In this summer of budget stresses for local governments, most are doing what they always have done when money gets tight: eliminating services, cutting staff, talking about hiking the property tax rate.
Credit Clearwater for thinking outside the box. On Friday the city will open a medical clinic exclusively for city employees and their dependents. It's the city's creative way of trying to slow runaway health care costs by offering an alternative to fee-for-service care.
Clearwater is the first Tampa Bay city to open its own clinic, but other cities struggling with high employee health care costs are watching to see how it goes. Dunedin already has shown interest in sharing the clinic with Clearwater.
The city will not directly operate its clinic, but has hired a company that specializes in that work, CareATC of Tulsa, Okla. CareATC hires the doctors, handles the administrative work and has a medical director who oversees the clinics' medical services. A 19-page contract spells out the relationship between the city and CareATC. The city covers the clinic's operational cost and pays the company an administrative fee.
The investment required to set up and operate Clearwater's clinic is not insignificant, though in the beginning it will operate in leased space and have only one doctor, one nurse practitioner and three medical assistants. The city took $1.75 million out of its insurance fund reserves to pay the clinic costs for the remainder of this year and next year. But the city isn't discouraged by the start-up costs. According to Clearwater human resources director Joe Roseto, similar clinics elsewhere have saved $2 to $3 for every $1 invested in them.
The clinic will be available to all city employees, retirees and their dependents who are covered by the city's health insurance. They will not be required to use the clinic for their health care, but there are several reasons they might choose the clinic.
No. 1, it will be free. Employees now have a $25 co-pay when they go to the doctor under their Cigna health insurance plan. But there will be no co-pay for clinic visits. And if the employee needs a medication the clinic stocks, it will be free, too.
Another incentive: Employees who visit the doctor during the work day will not have to take sick leave if they use the clinic.
The clinic, which will be in a medical building near downtown Clearwater, will provide disease management, treatment of injuries and infections, urgent care, immunizations, prescriptions, wellness programs and physicals. Employees who need more specialized care will go to specialists using their regular city health insurance coverage. Children under 2 will not be treated in the clinic.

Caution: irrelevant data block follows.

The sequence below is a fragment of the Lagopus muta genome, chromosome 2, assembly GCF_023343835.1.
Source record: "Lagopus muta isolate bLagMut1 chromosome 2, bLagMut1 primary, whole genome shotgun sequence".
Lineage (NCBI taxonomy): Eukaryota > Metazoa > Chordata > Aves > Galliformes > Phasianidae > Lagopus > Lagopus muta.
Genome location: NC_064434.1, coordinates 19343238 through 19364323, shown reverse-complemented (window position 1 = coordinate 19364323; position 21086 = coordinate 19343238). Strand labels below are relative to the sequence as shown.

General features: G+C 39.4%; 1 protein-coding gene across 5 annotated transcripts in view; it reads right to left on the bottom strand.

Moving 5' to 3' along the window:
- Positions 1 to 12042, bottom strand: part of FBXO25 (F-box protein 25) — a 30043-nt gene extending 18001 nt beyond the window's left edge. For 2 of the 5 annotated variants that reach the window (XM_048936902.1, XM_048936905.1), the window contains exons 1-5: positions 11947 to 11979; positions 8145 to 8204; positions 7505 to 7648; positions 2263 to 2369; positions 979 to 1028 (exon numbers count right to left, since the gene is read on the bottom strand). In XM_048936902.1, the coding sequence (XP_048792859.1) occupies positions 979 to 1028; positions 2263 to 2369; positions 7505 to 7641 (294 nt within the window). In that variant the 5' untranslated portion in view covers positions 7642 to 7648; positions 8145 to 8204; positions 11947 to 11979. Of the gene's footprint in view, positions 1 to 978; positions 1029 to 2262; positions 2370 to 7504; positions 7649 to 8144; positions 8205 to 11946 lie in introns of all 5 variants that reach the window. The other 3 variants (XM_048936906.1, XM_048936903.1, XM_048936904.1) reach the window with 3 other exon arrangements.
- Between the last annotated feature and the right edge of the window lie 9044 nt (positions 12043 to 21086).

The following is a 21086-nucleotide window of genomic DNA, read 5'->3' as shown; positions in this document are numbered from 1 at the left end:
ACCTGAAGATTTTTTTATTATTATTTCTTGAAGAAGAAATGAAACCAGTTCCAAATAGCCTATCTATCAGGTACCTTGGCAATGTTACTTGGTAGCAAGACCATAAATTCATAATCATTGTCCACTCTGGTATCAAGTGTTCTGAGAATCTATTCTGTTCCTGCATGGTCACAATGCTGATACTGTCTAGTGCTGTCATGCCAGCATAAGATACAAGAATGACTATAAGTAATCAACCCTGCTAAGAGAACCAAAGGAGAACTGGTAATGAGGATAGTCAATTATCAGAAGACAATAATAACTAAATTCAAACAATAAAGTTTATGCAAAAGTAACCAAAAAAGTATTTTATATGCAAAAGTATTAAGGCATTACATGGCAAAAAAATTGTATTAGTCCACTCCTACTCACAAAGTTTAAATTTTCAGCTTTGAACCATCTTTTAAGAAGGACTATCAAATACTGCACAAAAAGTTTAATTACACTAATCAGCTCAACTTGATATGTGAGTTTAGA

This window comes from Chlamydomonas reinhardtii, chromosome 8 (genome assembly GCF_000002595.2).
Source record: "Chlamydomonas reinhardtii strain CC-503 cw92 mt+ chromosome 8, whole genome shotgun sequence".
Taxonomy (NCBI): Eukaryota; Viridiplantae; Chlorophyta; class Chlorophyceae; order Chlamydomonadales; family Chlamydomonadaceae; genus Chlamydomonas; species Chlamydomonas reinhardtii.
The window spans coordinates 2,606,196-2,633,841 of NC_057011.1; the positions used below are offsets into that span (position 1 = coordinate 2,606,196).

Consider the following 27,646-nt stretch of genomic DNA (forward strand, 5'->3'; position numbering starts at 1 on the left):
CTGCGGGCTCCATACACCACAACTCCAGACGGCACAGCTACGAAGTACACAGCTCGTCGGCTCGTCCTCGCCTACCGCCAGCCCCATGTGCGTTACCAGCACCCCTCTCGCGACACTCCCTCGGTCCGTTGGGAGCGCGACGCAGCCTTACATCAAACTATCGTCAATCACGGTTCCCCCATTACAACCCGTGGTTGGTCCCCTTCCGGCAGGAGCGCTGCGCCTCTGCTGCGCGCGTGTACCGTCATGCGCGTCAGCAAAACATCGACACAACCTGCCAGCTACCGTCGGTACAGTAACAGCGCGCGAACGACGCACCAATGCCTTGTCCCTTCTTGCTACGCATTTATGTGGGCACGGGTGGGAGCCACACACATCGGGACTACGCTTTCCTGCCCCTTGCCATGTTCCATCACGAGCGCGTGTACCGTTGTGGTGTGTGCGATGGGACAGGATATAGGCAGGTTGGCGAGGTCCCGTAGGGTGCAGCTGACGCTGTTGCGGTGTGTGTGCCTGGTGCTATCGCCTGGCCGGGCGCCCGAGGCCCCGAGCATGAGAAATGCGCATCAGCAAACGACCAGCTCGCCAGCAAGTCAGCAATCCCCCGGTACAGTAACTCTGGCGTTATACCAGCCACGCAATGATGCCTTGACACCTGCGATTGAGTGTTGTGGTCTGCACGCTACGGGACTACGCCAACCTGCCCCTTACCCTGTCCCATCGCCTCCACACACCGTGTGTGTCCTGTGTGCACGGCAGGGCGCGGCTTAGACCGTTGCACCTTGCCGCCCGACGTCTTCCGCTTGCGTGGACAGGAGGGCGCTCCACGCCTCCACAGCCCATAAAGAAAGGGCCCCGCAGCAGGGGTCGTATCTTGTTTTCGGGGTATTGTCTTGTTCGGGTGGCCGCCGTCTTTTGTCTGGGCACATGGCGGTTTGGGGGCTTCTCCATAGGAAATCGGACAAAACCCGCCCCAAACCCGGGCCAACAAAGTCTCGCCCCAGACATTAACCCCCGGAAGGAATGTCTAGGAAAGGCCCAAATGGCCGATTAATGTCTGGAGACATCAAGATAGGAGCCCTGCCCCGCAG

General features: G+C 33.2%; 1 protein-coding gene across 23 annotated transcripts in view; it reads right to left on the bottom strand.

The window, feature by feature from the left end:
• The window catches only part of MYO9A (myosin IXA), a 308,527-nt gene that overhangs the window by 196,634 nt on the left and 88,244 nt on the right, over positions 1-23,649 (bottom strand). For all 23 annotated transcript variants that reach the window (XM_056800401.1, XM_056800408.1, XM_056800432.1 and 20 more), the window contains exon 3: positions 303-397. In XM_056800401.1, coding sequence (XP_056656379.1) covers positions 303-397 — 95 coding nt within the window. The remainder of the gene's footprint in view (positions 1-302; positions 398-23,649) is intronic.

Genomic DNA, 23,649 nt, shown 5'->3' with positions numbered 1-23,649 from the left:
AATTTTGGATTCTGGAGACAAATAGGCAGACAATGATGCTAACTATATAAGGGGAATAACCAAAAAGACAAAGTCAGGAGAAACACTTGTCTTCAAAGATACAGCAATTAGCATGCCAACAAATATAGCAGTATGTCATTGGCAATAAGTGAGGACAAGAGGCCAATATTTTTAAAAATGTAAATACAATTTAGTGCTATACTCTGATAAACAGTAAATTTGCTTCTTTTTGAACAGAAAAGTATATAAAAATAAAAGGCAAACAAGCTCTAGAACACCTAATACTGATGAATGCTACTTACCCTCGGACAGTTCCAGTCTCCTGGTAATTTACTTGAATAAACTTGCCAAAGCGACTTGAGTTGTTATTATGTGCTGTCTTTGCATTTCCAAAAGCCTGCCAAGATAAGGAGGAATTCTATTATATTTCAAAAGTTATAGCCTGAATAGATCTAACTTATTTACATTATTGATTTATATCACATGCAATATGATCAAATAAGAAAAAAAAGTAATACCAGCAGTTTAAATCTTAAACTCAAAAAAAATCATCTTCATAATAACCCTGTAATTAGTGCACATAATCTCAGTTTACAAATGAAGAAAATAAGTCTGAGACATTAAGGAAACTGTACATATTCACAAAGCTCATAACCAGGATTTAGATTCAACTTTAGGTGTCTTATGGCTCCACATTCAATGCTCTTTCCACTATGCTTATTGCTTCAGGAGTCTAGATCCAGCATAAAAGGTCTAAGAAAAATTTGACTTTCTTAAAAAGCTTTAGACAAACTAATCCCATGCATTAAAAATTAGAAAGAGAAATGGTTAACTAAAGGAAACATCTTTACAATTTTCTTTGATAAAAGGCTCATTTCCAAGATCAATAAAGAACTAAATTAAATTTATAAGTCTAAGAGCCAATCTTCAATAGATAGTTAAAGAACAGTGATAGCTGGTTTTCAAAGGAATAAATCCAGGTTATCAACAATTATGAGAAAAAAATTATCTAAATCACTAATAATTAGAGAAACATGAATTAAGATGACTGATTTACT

The clinic also will provide health risk assessments, which the city considers key to driving down health care costs over the long term. The city will encourage all clinic patients to get an assessment and will hand gift cards to the first 250 who get a risk assessment.
Patients getting assessments will fill out a questionnaire and will be given lab tests to determine the state of their health. If the assessment uncovers a potential problem — for example, high cholesterol that could lead to a heart attack — the patient will be treated for it. That's how the city hopes to reduce the catastrophic insurance claims that follow major health crises like heart attacks and strokes.
Roseto acknowledges that some employees were suspicious of the city's intentions at first. They wondered if the city would get access to their medical records, but Roseto said most skeptics have been reassured that the city has no interest in their medical records and that the federal Health Insurance Portability and Accountability Act of 1996 requires doctors to keep medical records confidential. Now, he said, employees are excited about having a new, inexpensive and convenient alternative.
Perhaps they also realize that every dollar the city saves on health care is a dollar that can be used to save city employees' jobs and the services they provide to the public.
Diane Steinle is editor of editorials for the North Pinellas editions of the St. Petersburg Times.